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Loans backed by stocks and bonds are growing and Wall Street couldn’t be happier. As a potential borrower, should you be? As with almost all things financial, portfolio backed loans have both pros and cons for the investor seeking a loan.

Mostly for the brokerages, banks and others doing the lending, it’s all pros. Fees are lucrative and borrowers (aka investors) take on most of the risk.


Size Of The Market

In terms of the overall size of the loan market – it’s huge. According to The Wall Street Journal executives at Morgan Stanley (NYSE:MSA) said in July that loans to individuals were a big growth area and revenue driver. They said the loans helped expand the bank’s overall wealth lending by about $3.5 billion in Q2.

Goldman Sachs Group Inc. (NYSE:GSA) recently undertook a new partnership with Fidelity Investments to expand its securities-based lending business. Wells Fargo & Co. (NYSE:WFCC) changed practices around its lending products through brokers this year and stopped offering bonuses tied to loan volume. In part, this may be due to the attention regulators have focused on the practice.

How Securities-Based Loans Work

Designed much like margin loans, brokerages lend against the value of an investor’s portfolio. Unlike margin lending the money can be used for other things besides buying more securities. As an investor, you can get cash without selling assets, locking in losses, incurring taxable gains or missing out on future gains. Since loans are secured, rates are relatively low.

On the other hand, if the market tanks, lenders will demand repayment. If the margin call isn’t met, the securities will be sold and you will be responsible for any remaining balance.

Quick Source Of Funds

One variation on a securities-based loan is a securities-based line of credit. This is just like any other line of credit and there is no charge until the money is used. This gives high net worth individuals a source of funding for a quick purchase of, say a distressed piece of real estate.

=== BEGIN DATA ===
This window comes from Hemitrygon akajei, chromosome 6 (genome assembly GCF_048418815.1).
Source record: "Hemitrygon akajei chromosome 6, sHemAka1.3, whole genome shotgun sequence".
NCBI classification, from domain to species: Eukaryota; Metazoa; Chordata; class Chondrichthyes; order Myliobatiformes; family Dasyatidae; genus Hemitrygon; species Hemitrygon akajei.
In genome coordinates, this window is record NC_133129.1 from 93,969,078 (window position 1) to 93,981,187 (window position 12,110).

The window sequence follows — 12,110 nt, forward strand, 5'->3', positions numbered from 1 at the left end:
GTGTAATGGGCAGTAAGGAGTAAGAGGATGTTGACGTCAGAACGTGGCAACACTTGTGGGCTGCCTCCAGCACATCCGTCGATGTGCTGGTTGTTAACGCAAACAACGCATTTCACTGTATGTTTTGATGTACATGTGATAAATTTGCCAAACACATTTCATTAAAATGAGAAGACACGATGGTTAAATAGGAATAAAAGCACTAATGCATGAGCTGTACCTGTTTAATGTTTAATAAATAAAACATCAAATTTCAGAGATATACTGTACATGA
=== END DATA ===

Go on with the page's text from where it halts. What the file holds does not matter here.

Most banks and other lenders believe the longer an individual holds a securities-based line of credit the more likely they will be to use it. Some analysts call this a “ticking time bomb” just waiting to go off.

Collateral Issues

If you have a securities-based loan or a line of credit you are actually using and your lender decides the collateral (your stocks) are not as “solid” as originally thought, you may be forced to sell holdings and invest in something else just to satisfy the lenders uneasiness.

Alternatively, you may have to add additional securities or cash to your collateral to continue to secure the loan. Even if you were not using a line of credit, the lender could simply cancel it, giving you no emergency backup or funding source for that next opportunity.


Trading Value For Lifestyle

Ultimately, if you borrow against what constitutes your retirement account and things go bad, you may financially injure yourself for the rest of your life. You can say you will sell that new car to pay off that loan before you sell the stock but, most people will sell the stock thinking they can make it up in the market.

Most people invest for long-term financial security. If you borrow against that security you increase the chance things will work out badly. It’s something worth thinking about if you are considering a securities-based loan or line of credit.

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